The density of the traffic can be directly seen and compared from the heat map scene. For example, when the street is filled with cars, the traffic looks really bad. When you change the cars to a bus or people standing on the street, the street looks much less congested. But actually, in all three scenes there is the same number of people in this area. Another incentive for using an actual scene is that you can convey additional information from the heat map. In this prototype, we would have actual traffic noise from each of the scenes, further immsering the viewer.
Using a 3D Projection
VR also allows us to make comparisons on a 3D projection, once again using depth instead of color.
This is a prototype showing the pollution output of 6 countries. Since the heat map is on a global scale, it made sense to preserve the 3D globe for viewing in VR. Instead of using color, bar chart-like columns are used, providing a metaphor for plumes of smoke and pollution. From a 3rd person perspective, it's easy to manipulate the globe to view each country. However, it is difficult to make comparisons between each country like this, so there is a duplicate of all the columns on an even plane to the right of the globe, allowing for easy comparison.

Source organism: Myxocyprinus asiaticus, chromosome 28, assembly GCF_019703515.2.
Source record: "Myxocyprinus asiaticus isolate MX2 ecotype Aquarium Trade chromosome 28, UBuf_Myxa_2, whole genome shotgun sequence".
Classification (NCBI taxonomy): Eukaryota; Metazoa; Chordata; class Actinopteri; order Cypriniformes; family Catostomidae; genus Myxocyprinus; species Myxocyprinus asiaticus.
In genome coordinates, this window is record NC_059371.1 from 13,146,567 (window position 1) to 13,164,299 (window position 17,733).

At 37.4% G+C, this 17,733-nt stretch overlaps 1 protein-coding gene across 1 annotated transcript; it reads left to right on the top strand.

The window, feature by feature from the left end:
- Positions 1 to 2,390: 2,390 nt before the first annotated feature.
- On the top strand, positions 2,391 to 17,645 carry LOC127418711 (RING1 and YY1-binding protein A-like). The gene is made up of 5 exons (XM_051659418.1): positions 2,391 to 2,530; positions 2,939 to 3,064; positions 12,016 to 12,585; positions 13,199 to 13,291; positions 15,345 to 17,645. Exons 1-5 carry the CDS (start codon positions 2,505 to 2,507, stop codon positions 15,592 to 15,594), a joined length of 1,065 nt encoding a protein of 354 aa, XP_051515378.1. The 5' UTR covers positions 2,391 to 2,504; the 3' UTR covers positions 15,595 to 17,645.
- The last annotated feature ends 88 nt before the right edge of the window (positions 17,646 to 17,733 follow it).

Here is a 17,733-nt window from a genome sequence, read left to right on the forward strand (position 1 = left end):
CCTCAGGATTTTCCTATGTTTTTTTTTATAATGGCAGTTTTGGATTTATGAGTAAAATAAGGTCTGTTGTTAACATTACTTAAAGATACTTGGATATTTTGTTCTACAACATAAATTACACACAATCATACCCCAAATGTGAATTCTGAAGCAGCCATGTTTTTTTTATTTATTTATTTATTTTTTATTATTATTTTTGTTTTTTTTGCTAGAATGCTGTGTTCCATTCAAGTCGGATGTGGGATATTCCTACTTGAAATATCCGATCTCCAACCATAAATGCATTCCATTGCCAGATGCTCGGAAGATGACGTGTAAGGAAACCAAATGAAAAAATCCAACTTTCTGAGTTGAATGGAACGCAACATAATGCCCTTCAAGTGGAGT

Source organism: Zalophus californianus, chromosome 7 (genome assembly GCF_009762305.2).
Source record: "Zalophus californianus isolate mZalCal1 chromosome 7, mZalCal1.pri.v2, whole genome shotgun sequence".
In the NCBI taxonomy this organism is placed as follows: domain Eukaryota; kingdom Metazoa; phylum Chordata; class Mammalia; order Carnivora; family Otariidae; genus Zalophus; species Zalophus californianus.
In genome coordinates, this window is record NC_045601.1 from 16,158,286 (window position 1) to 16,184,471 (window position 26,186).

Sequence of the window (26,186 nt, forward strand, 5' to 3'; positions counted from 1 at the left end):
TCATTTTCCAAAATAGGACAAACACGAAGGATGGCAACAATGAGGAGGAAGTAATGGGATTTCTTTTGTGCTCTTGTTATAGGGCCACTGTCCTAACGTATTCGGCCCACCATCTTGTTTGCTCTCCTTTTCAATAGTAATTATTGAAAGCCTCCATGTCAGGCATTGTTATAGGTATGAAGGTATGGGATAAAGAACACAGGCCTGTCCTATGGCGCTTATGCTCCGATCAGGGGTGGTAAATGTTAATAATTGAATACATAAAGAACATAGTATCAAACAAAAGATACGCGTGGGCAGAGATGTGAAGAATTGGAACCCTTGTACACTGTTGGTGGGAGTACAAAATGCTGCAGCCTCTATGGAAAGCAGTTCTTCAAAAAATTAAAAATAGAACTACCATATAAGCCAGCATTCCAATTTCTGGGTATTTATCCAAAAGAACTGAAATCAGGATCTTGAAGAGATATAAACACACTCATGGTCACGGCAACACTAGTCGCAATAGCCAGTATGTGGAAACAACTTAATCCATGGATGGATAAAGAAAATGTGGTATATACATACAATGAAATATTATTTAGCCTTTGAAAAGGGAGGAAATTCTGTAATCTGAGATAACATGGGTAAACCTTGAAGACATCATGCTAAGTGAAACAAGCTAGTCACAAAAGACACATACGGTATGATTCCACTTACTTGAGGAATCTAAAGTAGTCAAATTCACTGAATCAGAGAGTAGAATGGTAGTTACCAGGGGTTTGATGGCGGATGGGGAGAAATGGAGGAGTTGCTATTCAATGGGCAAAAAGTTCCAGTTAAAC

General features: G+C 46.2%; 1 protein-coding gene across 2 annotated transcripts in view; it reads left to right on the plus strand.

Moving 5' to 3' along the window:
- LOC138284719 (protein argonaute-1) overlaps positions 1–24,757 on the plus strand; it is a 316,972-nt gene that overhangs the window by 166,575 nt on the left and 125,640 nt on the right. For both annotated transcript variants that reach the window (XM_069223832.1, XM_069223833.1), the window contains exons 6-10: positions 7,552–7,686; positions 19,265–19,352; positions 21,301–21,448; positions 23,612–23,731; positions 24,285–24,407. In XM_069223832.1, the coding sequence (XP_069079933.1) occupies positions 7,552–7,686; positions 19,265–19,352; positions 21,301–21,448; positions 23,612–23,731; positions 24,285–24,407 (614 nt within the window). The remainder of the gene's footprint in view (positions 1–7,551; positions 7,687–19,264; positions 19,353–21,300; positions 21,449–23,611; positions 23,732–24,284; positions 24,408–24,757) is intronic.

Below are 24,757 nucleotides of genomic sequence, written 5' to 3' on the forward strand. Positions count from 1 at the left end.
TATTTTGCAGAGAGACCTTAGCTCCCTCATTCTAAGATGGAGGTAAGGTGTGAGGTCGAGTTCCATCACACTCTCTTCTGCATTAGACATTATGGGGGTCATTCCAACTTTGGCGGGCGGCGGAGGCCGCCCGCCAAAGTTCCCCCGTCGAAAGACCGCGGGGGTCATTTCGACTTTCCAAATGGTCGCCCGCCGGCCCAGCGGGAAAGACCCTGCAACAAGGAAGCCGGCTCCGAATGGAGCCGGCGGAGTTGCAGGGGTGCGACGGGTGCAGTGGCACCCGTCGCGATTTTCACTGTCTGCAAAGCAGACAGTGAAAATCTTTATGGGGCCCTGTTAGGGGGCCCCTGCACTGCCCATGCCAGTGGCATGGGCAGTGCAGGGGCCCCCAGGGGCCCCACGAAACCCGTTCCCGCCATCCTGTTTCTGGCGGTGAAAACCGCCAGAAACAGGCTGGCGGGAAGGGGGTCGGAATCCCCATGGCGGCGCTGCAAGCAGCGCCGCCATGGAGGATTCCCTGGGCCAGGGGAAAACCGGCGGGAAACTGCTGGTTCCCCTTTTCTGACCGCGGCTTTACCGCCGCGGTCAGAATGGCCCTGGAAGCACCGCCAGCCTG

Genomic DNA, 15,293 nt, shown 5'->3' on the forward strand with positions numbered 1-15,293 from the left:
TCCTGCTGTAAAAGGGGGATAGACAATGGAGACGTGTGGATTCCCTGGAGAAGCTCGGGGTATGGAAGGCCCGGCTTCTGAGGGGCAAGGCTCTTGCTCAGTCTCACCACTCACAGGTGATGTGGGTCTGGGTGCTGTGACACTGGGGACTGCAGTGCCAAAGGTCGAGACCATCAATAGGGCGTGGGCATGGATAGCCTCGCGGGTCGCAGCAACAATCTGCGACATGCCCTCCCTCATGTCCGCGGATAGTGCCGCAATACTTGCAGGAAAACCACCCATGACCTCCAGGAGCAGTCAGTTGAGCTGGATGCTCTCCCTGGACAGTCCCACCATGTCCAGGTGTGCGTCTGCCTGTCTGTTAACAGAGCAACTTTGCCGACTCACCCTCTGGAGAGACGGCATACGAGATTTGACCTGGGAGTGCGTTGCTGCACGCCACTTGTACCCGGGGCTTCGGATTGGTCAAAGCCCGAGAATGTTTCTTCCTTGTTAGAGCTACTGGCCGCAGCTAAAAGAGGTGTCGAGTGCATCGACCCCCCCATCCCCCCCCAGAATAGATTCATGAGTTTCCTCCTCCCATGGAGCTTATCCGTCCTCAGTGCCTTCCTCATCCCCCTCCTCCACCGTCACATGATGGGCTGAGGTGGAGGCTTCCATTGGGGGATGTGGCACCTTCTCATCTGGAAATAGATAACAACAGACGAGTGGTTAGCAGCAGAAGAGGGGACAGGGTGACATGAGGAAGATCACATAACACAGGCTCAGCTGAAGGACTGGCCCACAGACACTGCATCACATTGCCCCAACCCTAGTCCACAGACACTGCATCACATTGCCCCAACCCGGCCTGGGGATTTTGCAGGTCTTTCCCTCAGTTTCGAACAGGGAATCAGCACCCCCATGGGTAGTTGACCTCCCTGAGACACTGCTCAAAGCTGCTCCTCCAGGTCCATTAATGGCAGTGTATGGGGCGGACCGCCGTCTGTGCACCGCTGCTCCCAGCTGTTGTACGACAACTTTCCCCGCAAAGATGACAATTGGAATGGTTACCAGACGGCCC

One can also easily imagine zooming in on this globe in VR. As you zoom in, you begin to see more detail for each country. Instead of just one large plume of pollution, you can see the most polluting areas of the country, and as you continue to zoom, you begin to see the outputs of individual cities, and even individual buildings at the smallest level of detail.
Final Thoughts on Heat Maps